The ironic news of Zoom, the remote work company, apparently rescinding it’s own remote work policy, has been heralded as the death knell for the practice of working from home.
Lydia Moynihan, The New York Post reporter, joins Squawk Box to discuss the state of remote work, as companies including Zoom are requiring most employees to work in-person at least two days a week.
This reflects the tense tug of war between belief systems, between those that think working from home is an essential dynamic for modern organizations, versus those who insist it is still essential for employees to be present in the office.
Opinions tend to be strongly polarized on this debate. Elon Musk said it is “morally wrong” and “work from home bullshit”.
So there is something of a rebounding effect, where some organizations and leaders have stamped down on the practice and mandated staff return to the office. In the UK Jeremy Hunt ordered UK public sectors back to their desks, as did city bosses and many others.
This also comes at the time research has identified that against the grain of the popular sentiment, working from home actually leads to decreased productivity.
New evidence shows that workers who come into the office spend 25% more time on activities that promote their careers than those who are remote. A survey by WFH Research found that those in the office increased mentoring of others, getting formal training and doing professional development and learning activities.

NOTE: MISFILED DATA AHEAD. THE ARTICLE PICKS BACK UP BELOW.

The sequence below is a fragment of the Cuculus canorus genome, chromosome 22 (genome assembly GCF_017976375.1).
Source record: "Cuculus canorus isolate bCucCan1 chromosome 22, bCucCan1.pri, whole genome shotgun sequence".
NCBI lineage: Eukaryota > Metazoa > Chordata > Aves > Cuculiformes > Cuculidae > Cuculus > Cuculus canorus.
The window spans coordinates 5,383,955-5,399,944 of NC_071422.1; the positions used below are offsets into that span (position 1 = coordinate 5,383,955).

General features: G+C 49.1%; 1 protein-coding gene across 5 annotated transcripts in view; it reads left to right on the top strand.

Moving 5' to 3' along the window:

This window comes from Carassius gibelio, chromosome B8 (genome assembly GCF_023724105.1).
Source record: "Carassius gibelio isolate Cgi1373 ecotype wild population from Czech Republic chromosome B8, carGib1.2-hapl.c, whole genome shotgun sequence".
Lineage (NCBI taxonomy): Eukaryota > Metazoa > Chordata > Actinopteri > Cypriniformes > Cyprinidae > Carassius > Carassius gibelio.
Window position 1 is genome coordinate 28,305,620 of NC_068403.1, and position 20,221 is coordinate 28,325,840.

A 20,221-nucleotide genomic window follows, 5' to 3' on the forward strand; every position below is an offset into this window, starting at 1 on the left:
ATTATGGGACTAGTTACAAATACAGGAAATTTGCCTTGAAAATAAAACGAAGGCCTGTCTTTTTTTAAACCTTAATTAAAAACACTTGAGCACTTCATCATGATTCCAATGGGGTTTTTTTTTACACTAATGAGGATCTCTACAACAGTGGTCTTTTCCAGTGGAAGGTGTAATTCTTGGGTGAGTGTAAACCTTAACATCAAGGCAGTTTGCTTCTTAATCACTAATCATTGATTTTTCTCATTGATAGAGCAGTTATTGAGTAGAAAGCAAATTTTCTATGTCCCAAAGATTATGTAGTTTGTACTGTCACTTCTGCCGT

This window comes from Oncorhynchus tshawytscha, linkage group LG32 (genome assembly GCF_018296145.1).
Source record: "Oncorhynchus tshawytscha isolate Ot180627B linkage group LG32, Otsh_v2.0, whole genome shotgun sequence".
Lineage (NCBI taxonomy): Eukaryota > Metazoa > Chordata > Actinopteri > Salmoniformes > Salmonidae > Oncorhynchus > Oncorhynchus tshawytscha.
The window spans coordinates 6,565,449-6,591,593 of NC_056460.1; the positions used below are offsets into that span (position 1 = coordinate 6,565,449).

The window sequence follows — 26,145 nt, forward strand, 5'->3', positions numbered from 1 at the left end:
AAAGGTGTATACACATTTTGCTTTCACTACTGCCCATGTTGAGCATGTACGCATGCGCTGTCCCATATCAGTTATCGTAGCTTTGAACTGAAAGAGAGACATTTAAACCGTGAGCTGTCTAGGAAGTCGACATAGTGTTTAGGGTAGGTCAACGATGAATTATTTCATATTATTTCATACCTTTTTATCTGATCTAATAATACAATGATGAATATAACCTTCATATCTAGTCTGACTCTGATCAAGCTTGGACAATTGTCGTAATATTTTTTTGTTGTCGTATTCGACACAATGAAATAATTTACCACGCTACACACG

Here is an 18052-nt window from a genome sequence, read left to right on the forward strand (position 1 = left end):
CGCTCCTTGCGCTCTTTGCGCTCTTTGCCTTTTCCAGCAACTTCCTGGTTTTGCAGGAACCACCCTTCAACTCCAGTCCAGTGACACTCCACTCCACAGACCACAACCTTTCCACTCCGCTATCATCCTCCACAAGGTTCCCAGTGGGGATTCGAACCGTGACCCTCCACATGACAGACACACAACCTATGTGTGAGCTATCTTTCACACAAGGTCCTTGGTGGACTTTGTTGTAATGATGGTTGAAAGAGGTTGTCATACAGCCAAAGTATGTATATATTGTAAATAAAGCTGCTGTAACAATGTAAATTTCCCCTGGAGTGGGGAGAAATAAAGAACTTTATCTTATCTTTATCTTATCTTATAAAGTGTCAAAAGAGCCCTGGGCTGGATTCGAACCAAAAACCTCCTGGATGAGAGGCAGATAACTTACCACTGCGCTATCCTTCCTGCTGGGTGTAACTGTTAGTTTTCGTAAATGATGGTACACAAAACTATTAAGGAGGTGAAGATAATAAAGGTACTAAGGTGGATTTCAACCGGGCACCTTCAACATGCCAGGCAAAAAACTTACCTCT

Hybrid Work is Becoming the Norm
However commenting on the news the Washington Post says that this simply reflects the fact that this approach is becoming the norm, and shows the power of ‘hybrid work’, a mix of home and office based schedules.
Sarah Carmichael writes that while yes, Zoom is under pressure as competition intensifies in the video conferencing market and there is a degree of a stressed response to that which may in turn stress it’s staff, the hybrid working pattern of spending one or a few days in the office is becoming the norm.
What Zoom’s decision really shows is that hybrid work — not fully remote work and not five-days-a-week in-person work — is the new normal.
She cites a field experiment led by Harvard Business School professor Raj Choudhury, which suggests that one to two days a week in the office is “plausibly the sweet spot, where workers enjoy flexibility and yet are not as isolated compared to peers who are predominantly working from home.”
In the study, workers who were randomly assigned to come in one to two days a week also seemed to show an increase in both the quality and quantity of their output, as measured by their emails and by their bosses’ ratings.
This approach is what many organizations are favouring, and preparing for. Many large corporations in the finance sector are having to navigate the shift to hybrid work models post-pandemic with some, like HSBC, planning to downsize their offices.
In this Bloomberg interview, Microsoft CEO Satya Nadella and LinkedIn CEO Ryan Roslansky discuss new data from workers and their managers about hybrid work, and also address the rise of workplace surveillance and how companies are navigating an uncertain macroeconomic environment.